Sharing a cramped space with three people has a way of binding you together, a unique sensation that I’ve never experienced with my friends that I’ve known since pre-K. My roommates seemed to have sensed some urgency that they needed to drag me out of campus for a good few hours. As of my late, I’ve frantically tried to finish some essays and sat through four exams in the span of three days.
I’m one of the lucky students with roommates who own a car on campus. By roommates, I mean double, as I’m living with a twin, both hailing from the same state as our college. This means that now and then, they have the liberty of driving back home, a luxurious privilege that I can only dream about when home is two airplane stops and an ocean away.
Lucky for me, they decided to drag me to the mall, the highest form of the state’s sartorial outlet which also happens to be an hour-drive away. I’m in much need of retail therapy, and shopping online doesn’t quell my cravings to see and feel the clothes before I buy anything.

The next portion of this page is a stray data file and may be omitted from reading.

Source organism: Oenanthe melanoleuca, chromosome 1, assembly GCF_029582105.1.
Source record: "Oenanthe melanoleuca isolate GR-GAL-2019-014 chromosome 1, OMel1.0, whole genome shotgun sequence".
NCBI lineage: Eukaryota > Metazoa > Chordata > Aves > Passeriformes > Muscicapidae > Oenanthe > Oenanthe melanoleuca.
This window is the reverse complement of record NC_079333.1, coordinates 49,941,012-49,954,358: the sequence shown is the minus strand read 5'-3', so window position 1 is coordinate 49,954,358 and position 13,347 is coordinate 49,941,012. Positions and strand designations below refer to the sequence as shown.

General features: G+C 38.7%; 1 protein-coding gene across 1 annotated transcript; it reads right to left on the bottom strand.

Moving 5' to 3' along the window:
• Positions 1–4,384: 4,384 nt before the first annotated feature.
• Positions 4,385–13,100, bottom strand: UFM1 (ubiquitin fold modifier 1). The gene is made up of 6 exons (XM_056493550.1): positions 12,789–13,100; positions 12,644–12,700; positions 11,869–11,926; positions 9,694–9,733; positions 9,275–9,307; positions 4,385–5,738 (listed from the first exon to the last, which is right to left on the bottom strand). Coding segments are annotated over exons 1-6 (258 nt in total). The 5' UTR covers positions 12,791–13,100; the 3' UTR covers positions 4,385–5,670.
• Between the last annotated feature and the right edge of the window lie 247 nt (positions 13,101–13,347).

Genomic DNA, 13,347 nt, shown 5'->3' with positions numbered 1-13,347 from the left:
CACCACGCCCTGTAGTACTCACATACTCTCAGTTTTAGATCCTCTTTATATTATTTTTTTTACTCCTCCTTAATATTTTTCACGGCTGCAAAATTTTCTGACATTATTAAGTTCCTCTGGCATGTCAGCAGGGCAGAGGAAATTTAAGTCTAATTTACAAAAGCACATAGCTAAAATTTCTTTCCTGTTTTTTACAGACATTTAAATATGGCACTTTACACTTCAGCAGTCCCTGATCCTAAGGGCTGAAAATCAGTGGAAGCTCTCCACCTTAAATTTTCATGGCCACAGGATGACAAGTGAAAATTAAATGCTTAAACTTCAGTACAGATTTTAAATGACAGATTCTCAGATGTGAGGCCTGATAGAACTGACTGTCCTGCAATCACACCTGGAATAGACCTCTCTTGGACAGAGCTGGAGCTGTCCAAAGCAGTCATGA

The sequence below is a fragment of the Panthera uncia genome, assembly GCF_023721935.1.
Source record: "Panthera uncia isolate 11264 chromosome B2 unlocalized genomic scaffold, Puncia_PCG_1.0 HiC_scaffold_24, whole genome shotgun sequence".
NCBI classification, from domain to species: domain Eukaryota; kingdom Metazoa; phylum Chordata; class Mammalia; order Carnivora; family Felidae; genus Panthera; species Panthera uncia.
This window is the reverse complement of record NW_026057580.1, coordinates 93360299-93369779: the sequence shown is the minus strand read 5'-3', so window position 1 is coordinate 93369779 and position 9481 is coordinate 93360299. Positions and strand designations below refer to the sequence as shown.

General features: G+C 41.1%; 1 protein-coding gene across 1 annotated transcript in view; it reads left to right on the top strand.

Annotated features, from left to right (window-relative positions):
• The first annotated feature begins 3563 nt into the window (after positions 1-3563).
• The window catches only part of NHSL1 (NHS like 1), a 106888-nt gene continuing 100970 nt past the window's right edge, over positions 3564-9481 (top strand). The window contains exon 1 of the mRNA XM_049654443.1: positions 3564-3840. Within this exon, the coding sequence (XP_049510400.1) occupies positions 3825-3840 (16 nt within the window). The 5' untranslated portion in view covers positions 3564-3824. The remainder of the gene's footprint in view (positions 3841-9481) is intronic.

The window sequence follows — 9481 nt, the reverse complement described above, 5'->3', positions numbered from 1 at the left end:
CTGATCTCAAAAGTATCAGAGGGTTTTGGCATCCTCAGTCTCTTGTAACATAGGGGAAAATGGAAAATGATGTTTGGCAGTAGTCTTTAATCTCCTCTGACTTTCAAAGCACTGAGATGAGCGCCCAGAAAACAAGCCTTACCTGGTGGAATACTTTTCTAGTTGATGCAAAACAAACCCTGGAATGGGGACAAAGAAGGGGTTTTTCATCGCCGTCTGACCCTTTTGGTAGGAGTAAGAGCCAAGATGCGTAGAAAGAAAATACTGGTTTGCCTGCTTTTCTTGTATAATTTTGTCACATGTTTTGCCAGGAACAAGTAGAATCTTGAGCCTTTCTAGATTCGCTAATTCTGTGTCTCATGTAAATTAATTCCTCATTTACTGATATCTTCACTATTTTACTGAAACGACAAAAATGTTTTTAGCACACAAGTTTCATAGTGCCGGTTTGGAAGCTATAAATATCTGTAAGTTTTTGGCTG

When everything is digital, the ways that stores present themselves are becoming more important than ever. It’s one thing to scroll through pages of photoshopped clothes, but it’s a completely different phenomena to experience the unique culture of the brand. How does the store present itself? Is it decorated with rainbow stripes like a Kate Spade store? Do the salespeople carefully handle everything, including the smallest key chain as they do in luxury fashion houses, or can anyone stepping into the store try on and kick off those shining booties like it’s your own damn living room? How does the store smell like? (blindfold and lead me past an Abercrombie or a Victoria’s Secret store – one whiff of their powerful signature perfume is enough for me to scream their name).
Shopping in person is its own cultural experience, the product of the masterminds who design the clothes we see. That said, the term “retail therapy” is spot-on. Your online shopping cart will never amount to the trying on clothes and feeling its fabric. Case in point: I never knew that neoprene is also used to make diving suits. Touché.
But maybe I just wrote this because I can never bring myself to walk into a designer store when I can’t buy anything with my student budget. I’m drooling over this, this, this, and finally this bombshell of a dress. It’s going to take a long time for me to see those in my own hands.
Could online shopping replace physical shopping for you?
Snapshots from Milan: